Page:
We sat inside our tent looking out at the world just getting a feel of what our home for the next five months is like. I must say that on our first superficial test the tent feels good. It was easy and reasonably fast to setup and has plenty of room for us and our gear. Even our dog, Baxter, came down to check it out.

With the tent put up and taken down it was time to get back to the pack. We started gathering our gear and stuffed it into our packs. We have been working on resupply boxes for the last few days so had the food for our first leg from Crazy Cook back to Lordsburg ready. We packed the food into our packs as well our clothes etc to get a true feel of the pack under weight. So far I am very impressed, the packs are light!

 We plan to  start with low mileage every day to allow our bodies time to adjust. Our age may give us the means and time to do these things but it does mean we have to be a little more carefull.

As a consequence of walking less each day we will be caring a lot of food i.e. a lot of weight. However, even with 7 days worth of food and all our gear our packs are comfortable and a lot lighter than we were on the Colorado trail.  Of course we have not loaded the 6 litres of water we expect to carry each day but we can delude ourselves a bit longer that our packs won’t be supper heavy.

We went for a short 5 mile hike today with our packs loaded with everything except water and the packs felt very good. I am very impressed with the Zpacks equipment so far.

We plan to keep testing the packs on our daily hikes both to get us in shape and workout any kinks.

We are still waiting for our new sleeping quilt but just about everything else is in place.

It is getting very exciting now and I just want to hit the trail!  Only 35 more sleeps till we start.

Colorado Trail Segment 2

After a couple of weeks working on documents with only short hikes we decided it was time to get out for some special time on the trail.

We live in the mountains near Denver and the Colorado trail (CT) passes within a short drive of our home. Last year we horse packed and hiked the CT doing a couple of the first sections from our home with the horses as training. We decided it would be good to go back and hike these sections.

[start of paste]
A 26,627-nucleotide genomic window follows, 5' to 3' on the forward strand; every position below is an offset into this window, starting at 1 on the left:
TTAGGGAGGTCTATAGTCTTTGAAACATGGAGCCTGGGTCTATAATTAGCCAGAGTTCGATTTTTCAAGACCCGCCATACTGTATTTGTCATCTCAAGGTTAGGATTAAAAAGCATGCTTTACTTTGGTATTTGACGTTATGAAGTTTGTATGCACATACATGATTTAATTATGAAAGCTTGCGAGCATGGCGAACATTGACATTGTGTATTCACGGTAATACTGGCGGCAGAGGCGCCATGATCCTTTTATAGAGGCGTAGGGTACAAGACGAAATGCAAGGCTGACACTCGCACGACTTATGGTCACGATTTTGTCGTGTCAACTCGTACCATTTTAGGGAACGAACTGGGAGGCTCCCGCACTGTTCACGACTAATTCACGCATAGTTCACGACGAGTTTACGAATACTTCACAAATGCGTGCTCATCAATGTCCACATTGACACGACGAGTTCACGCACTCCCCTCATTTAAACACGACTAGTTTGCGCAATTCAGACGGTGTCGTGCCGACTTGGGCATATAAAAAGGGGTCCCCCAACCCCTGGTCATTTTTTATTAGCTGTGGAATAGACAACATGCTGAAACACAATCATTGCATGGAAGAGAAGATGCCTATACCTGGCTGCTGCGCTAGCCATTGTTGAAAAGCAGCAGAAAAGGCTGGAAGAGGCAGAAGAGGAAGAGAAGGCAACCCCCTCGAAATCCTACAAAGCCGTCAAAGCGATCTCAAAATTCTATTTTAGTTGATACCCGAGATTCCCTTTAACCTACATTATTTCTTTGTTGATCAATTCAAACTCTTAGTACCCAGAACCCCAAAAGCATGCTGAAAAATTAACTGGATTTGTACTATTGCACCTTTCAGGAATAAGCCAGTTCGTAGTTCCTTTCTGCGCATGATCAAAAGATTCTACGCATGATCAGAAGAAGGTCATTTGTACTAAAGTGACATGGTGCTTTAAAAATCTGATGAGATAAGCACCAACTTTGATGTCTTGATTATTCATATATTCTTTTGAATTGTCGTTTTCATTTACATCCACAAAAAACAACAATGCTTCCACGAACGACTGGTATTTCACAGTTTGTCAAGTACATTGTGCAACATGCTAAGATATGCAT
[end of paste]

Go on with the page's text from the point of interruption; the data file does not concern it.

Today we decided to do the 11 mile CT segment 2, using 2 cars, so that we could hike it in one direction. The forecast was for a nice day but with a maximum temperature in the 40s, it is still winter after all.

We hit the trail about 10 after dropping the cars and started walking in beautiful warm sunshine. Colorado winters are just great on days like this. Our 11 year old Australian Shepherd, Baxter was with us and very excited to be out on the trail.

 We were using this hike as a map reading exercise as we had good topo maps of the CT. Uyetsga is worried about her map reading skills for the CDT so getting some practice in our own backyard seemed like a good idea.

We pulled out the map book and I opened it on the correct page and handed it to Jelly Bean. Her first task was to find us.  After she spun the book several times, looked at the wrong side, checked her compass and still could not find where we were standing I thought to myself we need a lot of practice if we wanted to stay found. I started pointing out the landmarks around us that would help her find us on the map, still no closer. I then pointed out the same landmarks on the map and we were found!